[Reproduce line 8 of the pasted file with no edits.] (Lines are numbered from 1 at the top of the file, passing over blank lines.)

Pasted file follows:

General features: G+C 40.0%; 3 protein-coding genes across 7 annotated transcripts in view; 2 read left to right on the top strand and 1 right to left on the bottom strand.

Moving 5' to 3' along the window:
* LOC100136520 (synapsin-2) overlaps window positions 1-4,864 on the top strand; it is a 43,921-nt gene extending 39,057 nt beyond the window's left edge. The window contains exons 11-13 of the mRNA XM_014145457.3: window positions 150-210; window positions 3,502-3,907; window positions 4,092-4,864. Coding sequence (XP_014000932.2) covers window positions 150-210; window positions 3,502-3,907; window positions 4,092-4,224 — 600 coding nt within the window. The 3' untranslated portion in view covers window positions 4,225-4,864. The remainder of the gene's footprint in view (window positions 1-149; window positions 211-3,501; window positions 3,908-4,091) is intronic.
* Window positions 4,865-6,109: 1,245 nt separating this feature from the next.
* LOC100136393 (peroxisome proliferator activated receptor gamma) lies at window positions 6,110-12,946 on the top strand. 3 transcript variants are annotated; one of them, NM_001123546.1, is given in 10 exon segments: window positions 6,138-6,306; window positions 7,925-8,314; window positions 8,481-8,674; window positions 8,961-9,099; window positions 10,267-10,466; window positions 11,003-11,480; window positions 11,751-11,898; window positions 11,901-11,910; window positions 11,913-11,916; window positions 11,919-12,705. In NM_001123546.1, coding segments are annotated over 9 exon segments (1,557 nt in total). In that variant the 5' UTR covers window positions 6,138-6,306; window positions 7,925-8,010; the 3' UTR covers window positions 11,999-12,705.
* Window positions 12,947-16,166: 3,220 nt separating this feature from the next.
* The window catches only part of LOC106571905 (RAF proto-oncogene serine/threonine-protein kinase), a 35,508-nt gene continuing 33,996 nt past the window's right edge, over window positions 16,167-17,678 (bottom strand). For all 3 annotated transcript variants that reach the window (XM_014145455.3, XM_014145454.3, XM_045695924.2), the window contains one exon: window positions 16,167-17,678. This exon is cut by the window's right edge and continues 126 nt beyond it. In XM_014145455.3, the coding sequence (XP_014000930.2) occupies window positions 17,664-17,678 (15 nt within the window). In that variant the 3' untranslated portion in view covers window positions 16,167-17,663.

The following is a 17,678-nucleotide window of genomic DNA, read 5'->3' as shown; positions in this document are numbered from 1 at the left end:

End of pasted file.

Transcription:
The following is a 17,678-nucleotide window of genomic DNA, read 5'->3' as shown; positions in this document are numbered from 1 at the left end: